How much gold do you need to buy a home in Toronto?
Five-hundred and forty-two ounces, if you ask BMO chief economist Douglas Porter.
It’s just one more metric to demonstrate how “crazy” home prices in the 6ix have become, he said in a note issued Thursday.
Porter took the average transaction price for homes in the Greater Toronto Area (GTA) in April: $921,000.
Then he took the average gold price: US$1,265 per ounce.
Then, he converted the price of gold to Canadian currency, with the average value of the loonie at $1.344: $1,700 per ounce.
Divide the average price of a GTA home by this figure and you arrive at almost 542 ounces of gold.
Compare that to five years ago, when the cost of a house was equivalent to only around 300 ounces of gold.
However, gold is one metric by which Toronto home prices actually looked higher in the past.
Back around 2005, the weight of the price of an average Toronto home in gold was closer to 600 ounces.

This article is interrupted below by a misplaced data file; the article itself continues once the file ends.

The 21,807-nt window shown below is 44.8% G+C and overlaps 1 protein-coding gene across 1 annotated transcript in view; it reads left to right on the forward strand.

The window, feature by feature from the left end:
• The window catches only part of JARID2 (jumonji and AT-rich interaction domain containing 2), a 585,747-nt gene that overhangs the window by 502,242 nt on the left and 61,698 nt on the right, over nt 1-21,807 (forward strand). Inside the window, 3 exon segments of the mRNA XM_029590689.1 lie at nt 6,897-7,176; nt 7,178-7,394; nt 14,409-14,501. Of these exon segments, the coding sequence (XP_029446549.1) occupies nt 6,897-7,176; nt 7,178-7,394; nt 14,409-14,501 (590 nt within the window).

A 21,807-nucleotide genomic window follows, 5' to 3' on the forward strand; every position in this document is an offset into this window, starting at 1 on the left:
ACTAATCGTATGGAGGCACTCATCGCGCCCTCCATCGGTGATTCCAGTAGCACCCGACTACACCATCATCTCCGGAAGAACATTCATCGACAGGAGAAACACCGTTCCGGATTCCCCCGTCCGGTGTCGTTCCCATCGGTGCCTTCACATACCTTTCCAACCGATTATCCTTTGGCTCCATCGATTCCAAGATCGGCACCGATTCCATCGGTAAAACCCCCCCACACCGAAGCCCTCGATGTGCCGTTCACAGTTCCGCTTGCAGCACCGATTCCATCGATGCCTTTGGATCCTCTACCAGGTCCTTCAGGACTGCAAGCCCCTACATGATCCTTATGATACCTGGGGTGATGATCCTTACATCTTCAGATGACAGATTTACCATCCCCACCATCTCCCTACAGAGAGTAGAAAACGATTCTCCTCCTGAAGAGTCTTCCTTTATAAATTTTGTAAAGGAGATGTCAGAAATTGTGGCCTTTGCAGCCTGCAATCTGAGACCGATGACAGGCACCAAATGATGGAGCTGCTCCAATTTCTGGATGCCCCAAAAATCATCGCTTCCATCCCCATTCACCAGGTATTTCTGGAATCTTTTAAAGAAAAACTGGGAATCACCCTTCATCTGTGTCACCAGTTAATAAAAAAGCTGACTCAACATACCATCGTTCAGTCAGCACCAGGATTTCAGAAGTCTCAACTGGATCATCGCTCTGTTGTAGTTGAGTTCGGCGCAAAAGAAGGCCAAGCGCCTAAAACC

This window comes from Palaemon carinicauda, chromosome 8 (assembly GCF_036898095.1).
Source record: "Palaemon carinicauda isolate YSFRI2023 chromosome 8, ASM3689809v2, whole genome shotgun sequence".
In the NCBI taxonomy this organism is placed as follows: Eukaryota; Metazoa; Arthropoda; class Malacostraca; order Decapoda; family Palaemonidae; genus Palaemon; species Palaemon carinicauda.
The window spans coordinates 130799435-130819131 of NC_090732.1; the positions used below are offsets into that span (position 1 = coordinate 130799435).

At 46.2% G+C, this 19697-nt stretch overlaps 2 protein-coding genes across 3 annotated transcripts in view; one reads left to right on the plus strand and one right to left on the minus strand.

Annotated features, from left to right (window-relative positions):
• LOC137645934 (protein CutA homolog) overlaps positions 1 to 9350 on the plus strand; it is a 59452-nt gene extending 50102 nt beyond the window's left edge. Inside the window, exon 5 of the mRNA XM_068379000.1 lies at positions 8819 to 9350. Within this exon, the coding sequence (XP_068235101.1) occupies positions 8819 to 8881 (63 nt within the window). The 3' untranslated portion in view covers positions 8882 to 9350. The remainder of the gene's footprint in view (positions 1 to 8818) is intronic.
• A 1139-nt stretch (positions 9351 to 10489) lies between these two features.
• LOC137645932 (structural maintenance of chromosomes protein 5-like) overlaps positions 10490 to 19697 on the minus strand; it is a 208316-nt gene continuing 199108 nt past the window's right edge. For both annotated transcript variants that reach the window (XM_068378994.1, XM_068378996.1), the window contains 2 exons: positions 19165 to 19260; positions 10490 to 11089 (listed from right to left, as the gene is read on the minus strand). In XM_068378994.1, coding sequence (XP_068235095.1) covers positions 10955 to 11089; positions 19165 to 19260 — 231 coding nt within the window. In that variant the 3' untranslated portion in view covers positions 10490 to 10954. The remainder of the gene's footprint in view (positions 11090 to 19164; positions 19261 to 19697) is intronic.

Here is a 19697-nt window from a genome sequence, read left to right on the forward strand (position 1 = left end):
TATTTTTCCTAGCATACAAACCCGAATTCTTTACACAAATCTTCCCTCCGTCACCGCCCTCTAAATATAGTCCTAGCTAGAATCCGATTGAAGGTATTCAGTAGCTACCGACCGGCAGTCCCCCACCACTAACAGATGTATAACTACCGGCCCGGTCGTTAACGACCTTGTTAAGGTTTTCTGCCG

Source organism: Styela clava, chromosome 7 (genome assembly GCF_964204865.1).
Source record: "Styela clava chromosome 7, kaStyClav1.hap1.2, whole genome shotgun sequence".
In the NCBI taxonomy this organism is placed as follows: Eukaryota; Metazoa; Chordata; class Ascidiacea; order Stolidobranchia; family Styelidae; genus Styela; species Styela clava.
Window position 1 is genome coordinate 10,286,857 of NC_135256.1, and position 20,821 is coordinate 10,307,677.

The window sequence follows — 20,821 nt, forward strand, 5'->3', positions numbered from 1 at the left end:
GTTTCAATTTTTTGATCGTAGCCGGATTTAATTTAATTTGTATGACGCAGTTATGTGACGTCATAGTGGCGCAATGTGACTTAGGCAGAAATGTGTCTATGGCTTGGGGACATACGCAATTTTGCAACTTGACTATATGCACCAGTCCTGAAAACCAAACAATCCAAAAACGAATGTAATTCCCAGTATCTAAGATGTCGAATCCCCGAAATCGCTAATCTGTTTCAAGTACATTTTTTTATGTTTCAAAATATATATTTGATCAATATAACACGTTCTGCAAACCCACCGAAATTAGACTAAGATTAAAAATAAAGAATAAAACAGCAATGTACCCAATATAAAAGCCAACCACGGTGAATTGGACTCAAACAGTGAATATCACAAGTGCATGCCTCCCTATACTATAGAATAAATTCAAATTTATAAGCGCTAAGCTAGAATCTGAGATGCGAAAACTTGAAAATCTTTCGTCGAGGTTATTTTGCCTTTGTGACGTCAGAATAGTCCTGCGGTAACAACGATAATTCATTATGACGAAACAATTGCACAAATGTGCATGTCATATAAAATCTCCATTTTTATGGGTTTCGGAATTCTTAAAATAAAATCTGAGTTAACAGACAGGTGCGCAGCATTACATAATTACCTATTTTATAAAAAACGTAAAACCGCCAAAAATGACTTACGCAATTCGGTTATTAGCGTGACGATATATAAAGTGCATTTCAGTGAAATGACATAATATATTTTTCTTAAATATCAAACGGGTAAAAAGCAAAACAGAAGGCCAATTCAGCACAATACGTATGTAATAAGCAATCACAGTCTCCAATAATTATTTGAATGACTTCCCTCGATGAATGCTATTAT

That came at a time when gold wasn’t worth as much. It was also higher in the 1980s, when Toronto was in a housing bubble, Porter noted.
But the gold comparison is nevertheless a further indication of how far Toronto homes have stretched out of the reach of many potential buyers.
RBC’s housing affordability report showed that mortgages for homes in the city took up 64.6 per cent of median pre-tax incomes in the fourth quarter of 2016.
That was up from 60.6 per cent in the fourth quarter of 2015.
But all of that was before the provincial government introduced a tax on purchases by foreign buyers as part of a package of housing measures last month.
BMO economist Robert Kavcic said “we have been fully in favour” of such a tax when it was unveiled.
Meanwhile, CIBC economist Benjamin Tal said the new housing measures, along with increasing supply, should “work to moderate house price inflation in the coming years.”
They do, however, expect impacts to be limited.